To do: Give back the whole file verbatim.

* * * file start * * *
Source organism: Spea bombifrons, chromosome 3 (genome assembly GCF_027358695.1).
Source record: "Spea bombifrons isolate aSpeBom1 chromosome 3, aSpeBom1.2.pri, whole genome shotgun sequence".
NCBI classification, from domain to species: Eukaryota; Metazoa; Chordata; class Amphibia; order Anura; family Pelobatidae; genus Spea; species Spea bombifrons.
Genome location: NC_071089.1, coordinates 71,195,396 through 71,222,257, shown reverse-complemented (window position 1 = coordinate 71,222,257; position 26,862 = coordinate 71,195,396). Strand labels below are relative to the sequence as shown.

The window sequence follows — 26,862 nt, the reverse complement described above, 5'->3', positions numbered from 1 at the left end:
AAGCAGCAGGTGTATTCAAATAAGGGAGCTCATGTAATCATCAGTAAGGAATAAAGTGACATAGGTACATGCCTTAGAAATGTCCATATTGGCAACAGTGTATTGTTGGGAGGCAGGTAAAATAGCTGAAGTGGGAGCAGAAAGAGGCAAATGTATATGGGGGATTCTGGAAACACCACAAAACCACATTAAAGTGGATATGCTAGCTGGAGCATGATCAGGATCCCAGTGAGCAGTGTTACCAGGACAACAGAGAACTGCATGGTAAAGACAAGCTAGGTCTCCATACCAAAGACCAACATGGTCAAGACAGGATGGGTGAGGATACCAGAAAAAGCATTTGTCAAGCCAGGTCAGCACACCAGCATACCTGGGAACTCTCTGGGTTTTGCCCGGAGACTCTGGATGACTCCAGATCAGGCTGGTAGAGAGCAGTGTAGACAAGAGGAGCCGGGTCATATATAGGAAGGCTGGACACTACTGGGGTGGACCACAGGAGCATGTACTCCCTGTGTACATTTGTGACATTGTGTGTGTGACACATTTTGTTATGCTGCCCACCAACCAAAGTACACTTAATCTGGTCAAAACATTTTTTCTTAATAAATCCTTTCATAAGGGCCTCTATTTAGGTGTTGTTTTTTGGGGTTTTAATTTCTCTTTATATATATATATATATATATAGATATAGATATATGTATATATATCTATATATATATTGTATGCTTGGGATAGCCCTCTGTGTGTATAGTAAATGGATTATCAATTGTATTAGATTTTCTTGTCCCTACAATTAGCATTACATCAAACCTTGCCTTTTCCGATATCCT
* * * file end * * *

Source organism: Spea bombifrons, chromosome 3 (genome assembly GCF_027358695.1).
Source record: "Spea bombifrons isolate aSpeBom1 chromosome 3, aSpeBom1.2.pri, whole genome shotgun sequence".
NCBI classification, from domain to species: Eukaryota; Metazoa; Chordata; class Amphibia; order Anura; family Pelobatidae; genus Spea; species Spea bombifrons.
Genome location: NC_071089.1, coordinates 71,195,396 through 71,222,257, shown reverse-complemented (window position 1 = coordinate 71,222,257; position 26,862 = coordinate 71,195,396). Strand labels below are relative to the sequence as shown.

The window sequence follows — 26,862 nt, the reverse complement described above, 5'->3', positions numbered from 1 at the left end:
AAGCAGCAGGTGTATTCAAATAAGGGAGCTCATGTAATCATCAGTAAGGAATAAAGTGACATAGGTACATGCCTTAGAAATGTCCATATTGGCAACAGTGTATTGTTGGGAGGCAGGTAAAATAGCTGAAGTGGGAGCAGAAAGAGGCAAATGTATATGGGGGATTCTGGAAACACCACAAAACCACATTAAAGTGGATATGCTAGCTGGAGCATGATCAGGATCCCAGTGAGCAGTGTTACCAGGACAACAGAGAACTGCATGGTAAAGACAAGCTAGGTCTCCATACCAAAGACCAACATGGTCAAGACAGGATGGGTGAGGATACCAGAAAAAGCATTTGTCAAGCCAGGTCAGCACACCAGCATACCTGGGAACTCTCTGGGTTTTGCCCGGAGACTCTGGATGACTCCAGATCAGGCTGGTAGAGAGCAGTGTAGACAAGAGGAGCCGGGTCATATATAGGAAGGCTGGACACTACTGGGGTGGACCACAGGAGCATGTACTCCCTGTGTACATTTGTGACATTGTGTGTGTGACACATTTTGTTATGCTGCCCACCAACCAAAGTACACTTAATCTGGTCAAAACATTTTTTCTTAATAAATCCTTTCATAAGGGCCTCTATTTAGGTGTTGTTTTTTGGGGTTTTAATTTCTCTTTATATATATATATATATATATAGATATAGATATATGTATATATATCTATATATATATTGTATGCTTGGGATAGCCCTCTGTGTGTATAGTAAATGGATTATCAATTGTATTAGATTTTCTTGTCCCTACAATTAGCATTACATCAAACCTTGCCTTTTCCGATATCCT